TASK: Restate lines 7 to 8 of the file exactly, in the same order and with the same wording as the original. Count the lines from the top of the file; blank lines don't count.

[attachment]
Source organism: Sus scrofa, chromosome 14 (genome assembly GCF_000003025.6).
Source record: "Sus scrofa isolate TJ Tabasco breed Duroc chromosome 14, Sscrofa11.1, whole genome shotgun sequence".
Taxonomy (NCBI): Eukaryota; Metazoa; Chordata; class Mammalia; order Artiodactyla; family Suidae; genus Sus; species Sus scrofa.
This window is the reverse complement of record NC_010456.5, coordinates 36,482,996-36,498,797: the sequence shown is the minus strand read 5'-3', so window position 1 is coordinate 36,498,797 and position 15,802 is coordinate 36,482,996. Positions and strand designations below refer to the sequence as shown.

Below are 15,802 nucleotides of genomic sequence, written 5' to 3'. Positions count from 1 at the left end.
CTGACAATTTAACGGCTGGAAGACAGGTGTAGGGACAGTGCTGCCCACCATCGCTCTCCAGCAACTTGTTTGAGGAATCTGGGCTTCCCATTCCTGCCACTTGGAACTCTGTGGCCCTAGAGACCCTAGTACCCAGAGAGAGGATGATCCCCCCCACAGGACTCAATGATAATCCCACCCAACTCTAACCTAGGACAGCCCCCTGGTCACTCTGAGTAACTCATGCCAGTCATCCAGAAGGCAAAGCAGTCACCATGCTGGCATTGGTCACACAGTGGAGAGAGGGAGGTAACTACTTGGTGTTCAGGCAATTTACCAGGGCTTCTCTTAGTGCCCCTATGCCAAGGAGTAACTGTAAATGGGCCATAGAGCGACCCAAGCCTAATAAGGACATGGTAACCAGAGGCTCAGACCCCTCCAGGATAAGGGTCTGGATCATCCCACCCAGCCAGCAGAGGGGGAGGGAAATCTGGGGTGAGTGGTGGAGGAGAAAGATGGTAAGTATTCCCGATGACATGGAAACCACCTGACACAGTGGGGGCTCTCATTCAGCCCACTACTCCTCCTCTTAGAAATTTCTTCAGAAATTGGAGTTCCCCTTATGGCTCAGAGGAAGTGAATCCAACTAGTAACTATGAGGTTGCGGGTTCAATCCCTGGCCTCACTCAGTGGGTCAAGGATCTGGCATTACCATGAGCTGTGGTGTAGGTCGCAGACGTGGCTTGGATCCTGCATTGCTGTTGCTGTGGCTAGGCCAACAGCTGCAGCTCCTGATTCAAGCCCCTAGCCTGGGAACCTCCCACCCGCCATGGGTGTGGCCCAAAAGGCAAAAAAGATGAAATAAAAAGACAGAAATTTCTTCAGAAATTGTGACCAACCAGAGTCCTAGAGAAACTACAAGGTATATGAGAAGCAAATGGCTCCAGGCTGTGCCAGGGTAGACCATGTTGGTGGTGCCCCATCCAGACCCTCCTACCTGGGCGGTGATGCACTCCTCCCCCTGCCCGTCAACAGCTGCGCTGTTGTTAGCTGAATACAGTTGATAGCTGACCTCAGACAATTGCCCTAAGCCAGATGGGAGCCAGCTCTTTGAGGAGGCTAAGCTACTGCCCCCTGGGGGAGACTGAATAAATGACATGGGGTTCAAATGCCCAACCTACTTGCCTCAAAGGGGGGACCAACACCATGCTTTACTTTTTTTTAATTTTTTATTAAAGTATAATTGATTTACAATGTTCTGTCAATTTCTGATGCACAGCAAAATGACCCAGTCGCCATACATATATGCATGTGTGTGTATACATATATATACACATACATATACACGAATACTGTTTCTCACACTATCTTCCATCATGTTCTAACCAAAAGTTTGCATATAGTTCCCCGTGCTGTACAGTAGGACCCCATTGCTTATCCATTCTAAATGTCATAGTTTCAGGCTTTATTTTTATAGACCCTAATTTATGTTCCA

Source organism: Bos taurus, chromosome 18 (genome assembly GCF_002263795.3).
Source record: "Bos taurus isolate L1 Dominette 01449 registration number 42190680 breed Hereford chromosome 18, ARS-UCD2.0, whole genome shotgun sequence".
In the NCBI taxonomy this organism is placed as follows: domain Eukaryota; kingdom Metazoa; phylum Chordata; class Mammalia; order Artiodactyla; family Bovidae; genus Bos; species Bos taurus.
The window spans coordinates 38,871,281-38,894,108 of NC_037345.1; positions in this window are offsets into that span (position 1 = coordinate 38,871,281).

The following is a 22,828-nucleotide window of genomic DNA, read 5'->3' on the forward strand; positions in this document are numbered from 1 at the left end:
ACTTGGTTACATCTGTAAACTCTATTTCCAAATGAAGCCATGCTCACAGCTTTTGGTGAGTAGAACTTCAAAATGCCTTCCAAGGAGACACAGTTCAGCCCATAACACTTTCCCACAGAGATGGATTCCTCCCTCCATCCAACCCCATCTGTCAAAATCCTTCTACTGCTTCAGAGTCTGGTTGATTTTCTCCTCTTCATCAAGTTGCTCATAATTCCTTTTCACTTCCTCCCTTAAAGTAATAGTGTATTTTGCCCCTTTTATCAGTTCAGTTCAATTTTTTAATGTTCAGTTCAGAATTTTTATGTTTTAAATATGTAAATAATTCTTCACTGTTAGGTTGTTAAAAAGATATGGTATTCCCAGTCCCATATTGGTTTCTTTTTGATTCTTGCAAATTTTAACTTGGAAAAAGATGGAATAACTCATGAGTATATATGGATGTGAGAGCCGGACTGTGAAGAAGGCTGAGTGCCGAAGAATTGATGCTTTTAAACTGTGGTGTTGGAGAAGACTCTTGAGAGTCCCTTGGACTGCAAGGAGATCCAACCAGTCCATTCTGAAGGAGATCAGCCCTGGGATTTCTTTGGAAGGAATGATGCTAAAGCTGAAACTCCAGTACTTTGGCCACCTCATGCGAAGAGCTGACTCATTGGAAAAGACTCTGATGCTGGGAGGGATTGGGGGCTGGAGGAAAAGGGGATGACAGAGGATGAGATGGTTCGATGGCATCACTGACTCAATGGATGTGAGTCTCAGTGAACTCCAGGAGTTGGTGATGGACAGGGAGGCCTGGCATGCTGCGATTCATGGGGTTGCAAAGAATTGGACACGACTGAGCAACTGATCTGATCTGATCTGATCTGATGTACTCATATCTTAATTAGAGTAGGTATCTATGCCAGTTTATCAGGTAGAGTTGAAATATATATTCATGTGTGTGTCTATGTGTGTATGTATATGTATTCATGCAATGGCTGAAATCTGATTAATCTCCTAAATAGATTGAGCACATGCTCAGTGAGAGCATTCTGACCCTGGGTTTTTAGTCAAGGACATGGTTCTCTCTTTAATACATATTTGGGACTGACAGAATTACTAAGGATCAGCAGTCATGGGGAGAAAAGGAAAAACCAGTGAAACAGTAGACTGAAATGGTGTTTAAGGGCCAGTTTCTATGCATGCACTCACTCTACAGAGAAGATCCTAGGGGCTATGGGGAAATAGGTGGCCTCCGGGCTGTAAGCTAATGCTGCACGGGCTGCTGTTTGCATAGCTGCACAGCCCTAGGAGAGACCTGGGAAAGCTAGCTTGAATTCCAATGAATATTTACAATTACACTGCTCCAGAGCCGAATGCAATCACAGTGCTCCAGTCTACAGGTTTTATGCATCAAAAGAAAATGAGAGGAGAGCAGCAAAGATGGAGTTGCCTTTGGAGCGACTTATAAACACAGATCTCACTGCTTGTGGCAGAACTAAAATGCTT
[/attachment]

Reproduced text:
Source organism: Bos taurus, chromosome 18 (genome assembly GCF_002263795.3).
Source record: "Bos taurus isolate L1 Dominette 01449 registration number 42190680 breed Hereford chromosome 18, ARS-UCD2.0, whole genome shotgun sequence".